For whom the setting tolls

One topic that we keep coming back to is RM’s setting. There is nothing inherently wrong with a generic fantasy set of rules but it does set any single game at a disadvantage in the gaming market place.

The reasons why generic is a disadvantage is twofold. Firstly, settings get people excited. Middle Earth = exciting and evocative, Game of Thrones = exciting and evocative, Generic = bland and boring.

Generic also equals work. If you have a setting you know and love, Middle Earth, Shadow World or the Forgotten Realms as examples you have to immediately do work to make the game rules fit the setting. I must have spent months recreating significant NPCs from D&D to RMC before starting my game. That is easy for me as I know RMC inside out but for a GM that has just bought a new game then it is a lot to ask.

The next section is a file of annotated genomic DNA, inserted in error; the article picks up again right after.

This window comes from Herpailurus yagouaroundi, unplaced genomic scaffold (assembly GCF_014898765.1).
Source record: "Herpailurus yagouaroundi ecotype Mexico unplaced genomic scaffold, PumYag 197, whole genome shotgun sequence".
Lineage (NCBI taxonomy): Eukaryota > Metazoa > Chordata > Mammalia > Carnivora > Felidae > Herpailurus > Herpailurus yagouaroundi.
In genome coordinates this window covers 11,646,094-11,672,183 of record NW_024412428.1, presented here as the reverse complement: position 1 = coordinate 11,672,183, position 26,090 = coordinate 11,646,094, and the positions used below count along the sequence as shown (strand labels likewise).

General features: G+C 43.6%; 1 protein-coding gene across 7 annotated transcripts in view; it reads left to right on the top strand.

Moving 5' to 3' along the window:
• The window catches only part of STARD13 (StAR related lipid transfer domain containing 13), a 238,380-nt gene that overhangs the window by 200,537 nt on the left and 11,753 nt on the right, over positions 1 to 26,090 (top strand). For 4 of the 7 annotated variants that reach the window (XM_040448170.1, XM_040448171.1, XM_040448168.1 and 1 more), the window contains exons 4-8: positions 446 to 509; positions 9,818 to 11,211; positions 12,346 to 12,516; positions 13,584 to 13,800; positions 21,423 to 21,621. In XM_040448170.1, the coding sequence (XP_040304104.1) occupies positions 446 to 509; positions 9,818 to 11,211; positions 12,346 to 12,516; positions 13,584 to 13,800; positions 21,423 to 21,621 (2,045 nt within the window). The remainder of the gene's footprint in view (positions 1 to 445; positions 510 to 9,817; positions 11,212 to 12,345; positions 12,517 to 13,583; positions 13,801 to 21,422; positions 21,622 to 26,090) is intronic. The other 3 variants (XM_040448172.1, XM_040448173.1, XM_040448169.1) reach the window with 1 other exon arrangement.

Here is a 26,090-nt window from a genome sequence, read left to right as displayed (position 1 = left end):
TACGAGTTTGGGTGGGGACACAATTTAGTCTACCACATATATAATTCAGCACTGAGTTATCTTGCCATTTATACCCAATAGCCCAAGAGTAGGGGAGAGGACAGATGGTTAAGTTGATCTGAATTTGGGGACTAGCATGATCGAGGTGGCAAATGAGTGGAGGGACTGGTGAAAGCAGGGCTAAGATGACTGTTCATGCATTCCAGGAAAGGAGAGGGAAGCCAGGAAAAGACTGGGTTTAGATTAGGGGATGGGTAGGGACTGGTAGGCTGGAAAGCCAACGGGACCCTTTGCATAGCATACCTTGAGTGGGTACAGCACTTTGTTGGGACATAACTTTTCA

Something that Terry does well is use vignettes at the head of a chapter to bring his setting material to life. Game mechanics on their own are actually pretty boring. The setting on the other hand can be compelling and surprising. In separating the rules from the setting you are not really helping anyone.

The counter argument is that RM is an advanced system that experienced GMs upgrade to and these are most likely to have their own home brew setting. So why spend all that time and effort creating a setting that no one is going to use?

I can sort of see the logic. Most of us are in our 40s and 50s and came to RM by upgrading from D&D. So if we all upgraded to RM then others are likely to as well.